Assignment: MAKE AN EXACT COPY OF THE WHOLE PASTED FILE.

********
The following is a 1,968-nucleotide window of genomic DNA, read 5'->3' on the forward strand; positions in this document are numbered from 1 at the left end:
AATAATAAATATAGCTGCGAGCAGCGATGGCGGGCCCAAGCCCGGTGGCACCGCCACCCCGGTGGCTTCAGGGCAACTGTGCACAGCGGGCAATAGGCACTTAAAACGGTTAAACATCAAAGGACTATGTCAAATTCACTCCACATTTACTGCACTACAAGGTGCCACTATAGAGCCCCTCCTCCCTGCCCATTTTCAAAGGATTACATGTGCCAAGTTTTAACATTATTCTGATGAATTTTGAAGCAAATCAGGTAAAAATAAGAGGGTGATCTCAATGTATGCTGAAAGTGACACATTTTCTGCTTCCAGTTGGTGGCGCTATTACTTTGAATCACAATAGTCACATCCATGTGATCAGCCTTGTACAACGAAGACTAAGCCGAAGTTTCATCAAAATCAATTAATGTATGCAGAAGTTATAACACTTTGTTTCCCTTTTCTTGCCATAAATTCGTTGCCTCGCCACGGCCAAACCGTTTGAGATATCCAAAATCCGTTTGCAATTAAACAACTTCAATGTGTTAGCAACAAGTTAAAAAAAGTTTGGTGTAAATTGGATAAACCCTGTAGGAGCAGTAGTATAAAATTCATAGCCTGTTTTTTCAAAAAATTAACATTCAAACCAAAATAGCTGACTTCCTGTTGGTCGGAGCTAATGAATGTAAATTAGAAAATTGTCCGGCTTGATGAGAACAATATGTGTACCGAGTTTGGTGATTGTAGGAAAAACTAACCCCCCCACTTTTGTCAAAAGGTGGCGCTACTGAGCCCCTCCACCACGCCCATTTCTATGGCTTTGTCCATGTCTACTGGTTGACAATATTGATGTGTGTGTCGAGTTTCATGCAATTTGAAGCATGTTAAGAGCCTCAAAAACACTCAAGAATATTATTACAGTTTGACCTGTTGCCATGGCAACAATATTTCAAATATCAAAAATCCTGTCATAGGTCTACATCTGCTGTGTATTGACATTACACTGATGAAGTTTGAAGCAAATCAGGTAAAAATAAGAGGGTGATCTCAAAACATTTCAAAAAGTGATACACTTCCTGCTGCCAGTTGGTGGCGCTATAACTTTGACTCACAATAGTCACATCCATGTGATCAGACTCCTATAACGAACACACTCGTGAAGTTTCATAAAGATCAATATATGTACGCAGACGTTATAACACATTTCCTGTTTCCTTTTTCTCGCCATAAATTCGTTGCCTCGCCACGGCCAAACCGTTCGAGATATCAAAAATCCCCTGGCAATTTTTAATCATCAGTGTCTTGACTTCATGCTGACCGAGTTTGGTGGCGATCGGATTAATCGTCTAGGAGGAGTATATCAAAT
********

The following is a 1,968-nucleotide window of genomic DNA, read 5'->3' on the forward strand; positions in this document are numbered from 1 at the left end:
AATAATAAATATAGCTGCGAGCAGCGATGGCGGGCCCAAGCCCGGTGGCACCGCCACCCCGGTGGCTTCAGGGCAACTGTGCACAGCGGGCAATAGGCACTTAAAACGGTTAAACATCAAAGGACTATGTCAAATTCACTCCACATTTACTGCACTACAAGGTGCCACTATAGAGCCCCTCCTCCCTGCCCATTTTCAAAGGATTACATGTGCCAAGTTTTAACATTATTCTGATGAATTTTGAAGCAAATCAGGTAAAAATAAGAGGGTGATCTCAATGTATGCTGAAAGTGACACATTTTCTGCTTCCAGTTGGTGGCGCTATTACTTTGAATCACAATAGTCACATCCATGTGATCAGCCTTGTACAACGAAGACTAAGCCGAAGTTTCATCAAAATCAATTAATGTATGCAGAAGTTATAACACTTTGTTTCCCTTTTCTTGCCATAAATTCGTTGCCTCGCCACGGCCAAACCGTTTGAGATATCCAAAATCCGTTTGCAATTAAACAACTTCAATGTGTTAGCAACAAGTTAAAAAAAGTTTGGTGTAAATTGGATAAACCCTGTAGGAGCAGTAGTATAAAATTCATAGCCTGTTTTTTCAAAAAATTAACATTCAAACCAAAATAGCTGACTTCCTGTTGGTCGGAGCTAATGAATGTAAATTAGAAAATTGTCCGGCTTGATGAGAACAATATGTGTACCGAGTTTGGTGATTGTAGGAAAAACTAACCCCCCCACTTTTGTCAAAAGGTGGCGCTACTGAGCCCCTCCACCACGCCCATTTCTATGGCTTTGTCCATGTCTACTGGTTGACAATATTGATGTGTGTGTCGAGTTTCATGCAATTTGAAGCATGTTAAGAGCCTCAAAAACACTCAAGAATATTATTACAGTTTGACCTGTTGCCATGGCAACAATATTTCAAATATCAAAAATCCTGTCATAGGTCTACATCTGCTGTGTATTGACATTACACTGATGAAGTTTGAAGCAAATCAGGTAAAAATAAGAGGGTGATCTCAAAACATTTCAAAAAGTGATACACTTCCTGCTGCCAGTTGGTGGCGCTATAACTTTGACTCACAATAGTCACATCCATGTGATCAGACTCCTATAACGAACACACTCGTGAAGTTTCATAAAGATCAATATATGTACGCAGACGTTATAACACATTTCCTGTTTCCTTTTTCTCGCCATAAATTCGTTGCCTCGCCACGGCCAAACCGTTCGAGATATCAAAAATCCCCTGGCAATTTTTAATCATCAGTGTCTTGACTTCATGCTGACCGAGTTTGGTGGCGATCGGATTAATCGTCTAGGAGGAGTATATCAAAT